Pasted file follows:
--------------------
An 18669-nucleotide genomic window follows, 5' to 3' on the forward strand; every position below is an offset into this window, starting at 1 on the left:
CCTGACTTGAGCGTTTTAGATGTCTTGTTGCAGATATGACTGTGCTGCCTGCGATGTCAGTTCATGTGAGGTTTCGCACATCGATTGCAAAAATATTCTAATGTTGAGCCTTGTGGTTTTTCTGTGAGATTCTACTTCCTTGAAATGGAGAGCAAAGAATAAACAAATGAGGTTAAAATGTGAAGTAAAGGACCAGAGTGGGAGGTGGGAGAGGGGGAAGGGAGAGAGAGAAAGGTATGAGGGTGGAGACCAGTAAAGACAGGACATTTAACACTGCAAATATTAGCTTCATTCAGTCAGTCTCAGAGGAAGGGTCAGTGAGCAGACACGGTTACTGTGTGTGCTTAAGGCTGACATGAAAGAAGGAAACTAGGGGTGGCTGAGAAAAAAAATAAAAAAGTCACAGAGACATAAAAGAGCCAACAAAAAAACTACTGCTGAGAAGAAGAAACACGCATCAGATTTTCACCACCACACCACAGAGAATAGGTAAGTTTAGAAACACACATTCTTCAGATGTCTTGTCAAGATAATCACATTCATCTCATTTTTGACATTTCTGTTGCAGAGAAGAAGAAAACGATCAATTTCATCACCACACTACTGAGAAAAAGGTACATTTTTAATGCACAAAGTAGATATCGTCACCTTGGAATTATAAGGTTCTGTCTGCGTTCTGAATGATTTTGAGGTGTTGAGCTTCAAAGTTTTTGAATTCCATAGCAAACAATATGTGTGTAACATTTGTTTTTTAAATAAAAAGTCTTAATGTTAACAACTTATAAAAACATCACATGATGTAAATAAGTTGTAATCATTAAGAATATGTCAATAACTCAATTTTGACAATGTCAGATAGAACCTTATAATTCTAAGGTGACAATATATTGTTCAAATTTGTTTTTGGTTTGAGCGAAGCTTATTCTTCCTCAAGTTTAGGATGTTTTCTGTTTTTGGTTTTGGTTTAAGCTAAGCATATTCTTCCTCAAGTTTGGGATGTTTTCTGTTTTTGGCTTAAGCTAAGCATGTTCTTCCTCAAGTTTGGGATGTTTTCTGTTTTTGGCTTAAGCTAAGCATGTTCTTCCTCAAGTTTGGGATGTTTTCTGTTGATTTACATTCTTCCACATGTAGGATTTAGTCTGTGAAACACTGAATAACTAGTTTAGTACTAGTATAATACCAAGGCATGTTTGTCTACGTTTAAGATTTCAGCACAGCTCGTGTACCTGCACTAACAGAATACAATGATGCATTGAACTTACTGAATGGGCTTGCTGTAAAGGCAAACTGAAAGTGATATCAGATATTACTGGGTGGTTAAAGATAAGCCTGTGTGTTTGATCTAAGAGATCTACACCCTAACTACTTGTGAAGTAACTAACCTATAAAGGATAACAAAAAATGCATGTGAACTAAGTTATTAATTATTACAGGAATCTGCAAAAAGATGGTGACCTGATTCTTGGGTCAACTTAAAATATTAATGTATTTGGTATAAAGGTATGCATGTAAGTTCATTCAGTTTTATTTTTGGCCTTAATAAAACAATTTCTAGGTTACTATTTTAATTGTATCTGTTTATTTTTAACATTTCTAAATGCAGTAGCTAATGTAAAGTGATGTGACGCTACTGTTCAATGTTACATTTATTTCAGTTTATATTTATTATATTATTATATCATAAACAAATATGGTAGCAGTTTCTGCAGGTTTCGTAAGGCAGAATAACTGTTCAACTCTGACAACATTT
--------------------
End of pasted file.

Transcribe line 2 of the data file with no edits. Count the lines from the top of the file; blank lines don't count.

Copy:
CCTGACTTGAGCGTTTTAGATGTCTTGTTGCAGATATGACTGTGCTGCCTGCGATGTCAGTTCATGTGAGGTTTCGCACATCGATTGCAAAAATATTCTAATGTTGAGCCTTGTGGTTTTTCTGTGAGATTCTACTTCCTTGAAATGGAGAGCAAAGAATAAACAAATGAGGTTAAAATGTGAAGTAAAGGACCAGAGTGGGAGGTGGGAGAGGGGGAAGGGAGAGAGAGAAAGGTATGAGGGTGGAGACCAGTAAAGACAGGACATTTAACACTGCAAATATTAGCTTCATTCAGTCAGTCTCAGAGGAAGGGTCAGTGAGCAGACACGGTTACTGTGTGTGCTTAAGGCTGACATGAAAGAAGGAAACTAGGGGTGGCTGAGAAAAAAAATAAAAAAGTCACAGAGACATAAAAGAGCCAACAAAAAAACTACTGCTGAGAAGAAGAAACACGCATCAGATTTTCACCACCACACCACAGAGAATAGGTAAGTTTAGAAACACACATTCTTCAGATGTCTTGTCAAGATAATCACATTCATCTCATTTTTGACATTTCTGTTGCAGAGAAGAAGAAAACGATCAATTTCATCACCACACTACTGAGAAAAAGGTACATTTTTAATGCACAAAGTAGATATCGTCACCTTGGAATTATAAGGTTCTGTCTGCGTTCTGAATGATTTTGAGGTGTTGAGCTTCAAAGTTTTTGAATTCCATAGCAAACAATATGTGTGTAACATTTGTTTTTTAAATAAAAAGTCTTAATGTTAACAACTTATAAAAACATCACATGATGTAAATAAGTTGTAATCATTAAGAATATGTCAATAACTCAATTTTGACAATGTCAGATAGAACCTTATAATTCTAAGGTGACAATATATTGTTCAAATTTGTTTTTGGTTTGAGCGAAGCTTATTCTTCCTCAAGTTTAGGATGTTTTCTGTTTTTGGTTTTGGTTTAAGCTAAGCATATTCTTCCTCAAGTTTGGGATGTTTTCTGTTTTTGGCTTAAGCTAAGCATGTTCTTCCTCAAGTTTGGGATGTTTTCTGTTTTTGGCTTAAGCTAAGCATGTTCTTCCTCAAGTTTGGGATGTTTTCTGTTGATTTACATTCTTCCACATGTAGGATTTAGTCTGTGAAACACTGAATAACTAGTTTAGTACTAGTATAATACCAAGGCATGTTTGTCTACGTTTAAGATTTCAGCACAGCTCGTGTACCTGCACTAACAGAATACAATGATGCATTGAACTTACTGAATGGGCTTGCTGTAAAGGCAAACTGAAAGTGATATCAGATATTACTGGGTGGTTAAAGATAAGCCTGTGTGTTTGATCTAAGAGATCTACACCCTAACTACTTGTGAAGTAACTAACCTATAAAGGATAACAAAAAATGCATGTGAACTAAGTTATTAATTATTACAGGAATCTGCAAAAAGATGGTGACCTGATTCTTGGGTCAACTTAAAATATTAATGTATTTGGTATAAAGGTATGCATGTAAGTTCATTCAGTTTTATTTTTGGCCTTAATAAAACAATTTCTAGGTTACTATTTTAATTGTATCTGTTTATTTTTAACATTTCTAAATGCAGTAGCTAATGTAAAGTGATGTGACGCTACTGTTCAATGTTACATTTATTTCAGTTTATATTTATTATATTATTATATCATAAACAAATATGGTAGCAGTTTCTGCAGGTTTCGTAAGGCAGAATAACTGTTCAACTCTGACAACATTT